Fun fact: The above quote is not a Tony Soprano/David Chase original but is originally attributed to Marcus Tullius Cicero who said:
More is lost by indecision than wrong decision. Indecision is the thief of opportunity. It will steal you blind.
The most pernicious effect of procrastination is wasted time. A great way to procrastinate is by wallowing in one’s indecision or flip-flopping between conflicting decisions and never committing to either.
To decide, from the Latin decider, literally “to cut off”. When you make a decision you are cutting yourself off from a myriad of alternative possibilities. This is why making decisions can be daunting, especially in proportion to the potential impact it will have on your life.
The only failure is quitting. Everything else is just gathering information.
- Jen Sincero, author of You are a Badass
The illusion of infinite choices can be detrimental, one can spend a lifetime frozen by analysis paralysis. We can resist making decisions for fear of making the wrong choices. We can try to do everything. Either will assure that nothing gets done. You were born into a specific set of circumstances, embrace your constraints and build from them. Learn from your mistakes.
Indecision is one of the most popular tricks for staying stuck within the boundaries of what’s safe and familiar. Which is why a common trait of successful people is that they make decisions quickly and change them slowly.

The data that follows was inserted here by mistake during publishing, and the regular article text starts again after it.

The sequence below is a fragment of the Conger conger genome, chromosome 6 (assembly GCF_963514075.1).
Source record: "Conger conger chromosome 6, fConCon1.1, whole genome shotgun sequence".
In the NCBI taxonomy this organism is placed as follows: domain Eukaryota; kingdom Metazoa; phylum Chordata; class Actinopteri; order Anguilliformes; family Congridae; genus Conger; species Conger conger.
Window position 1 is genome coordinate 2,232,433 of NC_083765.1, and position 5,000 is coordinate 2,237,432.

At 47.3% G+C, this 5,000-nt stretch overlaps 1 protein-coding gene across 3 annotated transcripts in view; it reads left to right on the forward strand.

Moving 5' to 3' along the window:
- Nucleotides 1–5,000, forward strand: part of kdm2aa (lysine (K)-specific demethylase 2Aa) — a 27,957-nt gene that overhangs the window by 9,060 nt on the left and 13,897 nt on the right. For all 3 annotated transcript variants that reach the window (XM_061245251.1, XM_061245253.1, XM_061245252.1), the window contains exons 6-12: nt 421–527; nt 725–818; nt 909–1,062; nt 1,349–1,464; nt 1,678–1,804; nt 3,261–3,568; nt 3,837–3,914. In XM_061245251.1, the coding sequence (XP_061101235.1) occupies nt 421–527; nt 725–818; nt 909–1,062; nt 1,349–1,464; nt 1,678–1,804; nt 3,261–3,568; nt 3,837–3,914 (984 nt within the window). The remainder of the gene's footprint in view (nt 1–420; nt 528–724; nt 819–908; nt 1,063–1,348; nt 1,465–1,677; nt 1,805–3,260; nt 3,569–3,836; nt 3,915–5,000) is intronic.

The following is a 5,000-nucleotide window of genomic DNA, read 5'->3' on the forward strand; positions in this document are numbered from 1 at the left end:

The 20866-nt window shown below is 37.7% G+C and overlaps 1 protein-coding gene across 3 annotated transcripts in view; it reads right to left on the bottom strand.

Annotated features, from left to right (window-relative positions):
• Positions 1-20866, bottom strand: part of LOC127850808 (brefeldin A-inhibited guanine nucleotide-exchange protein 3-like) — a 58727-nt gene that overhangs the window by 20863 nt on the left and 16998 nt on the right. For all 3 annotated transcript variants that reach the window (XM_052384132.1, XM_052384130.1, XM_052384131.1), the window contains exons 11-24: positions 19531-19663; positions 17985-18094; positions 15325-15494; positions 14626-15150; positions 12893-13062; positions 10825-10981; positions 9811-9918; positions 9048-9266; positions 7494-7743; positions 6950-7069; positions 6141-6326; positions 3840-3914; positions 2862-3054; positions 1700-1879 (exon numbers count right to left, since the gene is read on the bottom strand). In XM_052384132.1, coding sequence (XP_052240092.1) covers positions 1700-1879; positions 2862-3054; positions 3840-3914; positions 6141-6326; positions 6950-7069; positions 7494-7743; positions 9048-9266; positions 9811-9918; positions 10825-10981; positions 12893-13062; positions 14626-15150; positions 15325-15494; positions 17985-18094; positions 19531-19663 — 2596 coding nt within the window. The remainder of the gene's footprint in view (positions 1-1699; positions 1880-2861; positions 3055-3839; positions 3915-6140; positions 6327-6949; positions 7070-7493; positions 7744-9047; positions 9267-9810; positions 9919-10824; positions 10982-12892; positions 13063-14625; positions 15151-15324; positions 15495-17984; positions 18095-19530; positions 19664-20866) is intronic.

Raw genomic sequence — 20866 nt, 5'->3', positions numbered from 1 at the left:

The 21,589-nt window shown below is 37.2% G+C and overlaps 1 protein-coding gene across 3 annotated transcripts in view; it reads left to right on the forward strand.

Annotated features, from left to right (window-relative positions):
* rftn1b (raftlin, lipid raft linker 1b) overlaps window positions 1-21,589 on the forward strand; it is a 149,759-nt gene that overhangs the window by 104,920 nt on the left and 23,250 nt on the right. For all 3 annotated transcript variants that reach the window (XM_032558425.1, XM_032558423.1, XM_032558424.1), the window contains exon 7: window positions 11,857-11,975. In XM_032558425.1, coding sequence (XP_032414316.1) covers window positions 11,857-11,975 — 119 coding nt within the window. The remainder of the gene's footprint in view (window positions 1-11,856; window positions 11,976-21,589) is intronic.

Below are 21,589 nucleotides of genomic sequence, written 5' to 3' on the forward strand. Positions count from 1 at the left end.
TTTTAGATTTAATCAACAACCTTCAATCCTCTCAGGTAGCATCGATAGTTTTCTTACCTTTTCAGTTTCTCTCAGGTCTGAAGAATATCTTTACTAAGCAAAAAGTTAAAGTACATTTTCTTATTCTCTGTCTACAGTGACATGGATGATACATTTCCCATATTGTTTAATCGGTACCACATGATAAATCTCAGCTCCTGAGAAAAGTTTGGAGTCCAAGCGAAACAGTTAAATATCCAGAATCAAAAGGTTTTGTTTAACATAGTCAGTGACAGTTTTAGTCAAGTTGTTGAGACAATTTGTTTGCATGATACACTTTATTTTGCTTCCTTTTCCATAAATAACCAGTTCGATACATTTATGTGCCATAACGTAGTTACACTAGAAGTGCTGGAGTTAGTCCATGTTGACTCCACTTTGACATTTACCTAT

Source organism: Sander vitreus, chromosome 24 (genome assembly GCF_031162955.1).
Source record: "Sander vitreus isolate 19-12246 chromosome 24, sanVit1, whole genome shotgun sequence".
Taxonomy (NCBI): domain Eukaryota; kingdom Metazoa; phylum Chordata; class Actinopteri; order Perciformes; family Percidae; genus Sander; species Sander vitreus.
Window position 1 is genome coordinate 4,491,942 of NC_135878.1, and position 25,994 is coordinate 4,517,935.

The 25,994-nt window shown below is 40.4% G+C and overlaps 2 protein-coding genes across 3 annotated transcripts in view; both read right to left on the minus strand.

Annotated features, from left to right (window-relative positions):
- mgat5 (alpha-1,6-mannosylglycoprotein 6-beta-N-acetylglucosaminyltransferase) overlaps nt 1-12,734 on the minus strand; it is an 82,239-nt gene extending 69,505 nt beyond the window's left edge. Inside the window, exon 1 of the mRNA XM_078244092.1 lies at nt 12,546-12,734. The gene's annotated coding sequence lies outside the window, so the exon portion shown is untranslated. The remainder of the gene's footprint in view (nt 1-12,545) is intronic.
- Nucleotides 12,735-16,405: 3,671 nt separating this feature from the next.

- Jen Sincero
The important thing is to build a habit of immediately facing the decision making process, rather than stressing about knowing exactly what to do the second a decision presents itself. Here are several tips for building your “decision making muscles”:
● Develop a habit of making decisions quickly, starting with little things.
● Set time constraints for making decisions.
● Once you’ve committed to a decision, stick with it. Don’t negotiate with or undermine yourself.
I’ll leave you with an example: you’re picking a movie on your streaming service of choice. Don’t spend two hours trying to optimize for the “best” possible selection. Give yourself ten minutes to decide. Follow your intuition, or a trusted recommendation, and commit to your decision. Even if you end up hating it, you can now think about why you hated it. You now have this experience to draw from the next time you’re deciding what to watch.